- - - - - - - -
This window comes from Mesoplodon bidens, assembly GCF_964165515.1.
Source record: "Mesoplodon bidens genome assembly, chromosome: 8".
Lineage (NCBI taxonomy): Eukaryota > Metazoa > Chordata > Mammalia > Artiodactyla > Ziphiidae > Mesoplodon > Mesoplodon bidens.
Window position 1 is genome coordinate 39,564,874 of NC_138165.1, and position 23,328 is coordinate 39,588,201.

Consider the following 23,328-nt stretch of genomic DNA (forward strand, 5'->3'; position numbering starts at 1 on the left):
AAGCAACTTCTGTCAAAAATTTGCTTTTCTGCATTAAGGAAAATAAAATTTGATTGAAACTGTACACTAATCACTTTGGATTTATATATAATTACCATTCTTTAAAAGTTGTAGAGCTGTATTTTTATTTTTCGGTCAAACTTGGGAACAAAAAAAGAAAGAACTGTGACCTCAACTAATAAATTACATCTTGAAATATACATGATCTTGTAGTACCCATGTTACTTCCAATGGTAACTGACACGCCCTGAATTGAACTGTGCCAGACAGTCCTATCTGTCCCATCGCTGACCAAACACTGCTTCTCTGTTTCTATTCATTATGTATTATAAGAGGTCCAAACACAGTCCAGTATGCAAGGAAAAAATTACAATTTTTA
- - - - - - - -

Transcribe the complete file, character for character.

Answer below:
This window comes from Mesoplodon bidens, assembly GCF_964165515.1.
Source record: "Mesoplodon bidens genome assembly, chromosome: 8".
Lineage (NCBI taxonomy): Eukaryota > Metazoa > Chordata > Mammalia > Artiodactyla > Ziphiidae > Mesoplodon > Mesoplodon bidens.
Window position 1 is genome coordinate 39,564,874 of NC_138165.1, and position 23,328 is coordinate 39,588,201.

Consider the following 23,328-nt stretch of genomic DNA (forward strand, 5'->3'; position numbering starts at 1 on the left):
AAGCAACTTCTGTCAAAAATTTGCTTTTCTGCATTAAGGAAAATAAAATTTGATTGAAACTGTACACTAATCACTTTGGATTTATATATAATTACCATTCTTTAAAAGTTGTAGAGCTGTATTTTTATTTTTCGGTCAAACTTGGGAACAAAAAAAGAAAGAACTGTGACCTCAACTAATAAATTACATCTTGAAATATACATGATCTTGTAGTACCCATGTTACTTCCAATGGTAACTGACACGCCCTGAATTGAACTGTGCCAGACAGTCCTATCTGTCCCATCGCTGACCAAACACTGCTTCTCTGTTTCTATTCATTATGTATTATAAGAGGTCCAAACACAGTCCAGTATGCAAGGAAAAAATTACAATTTTTA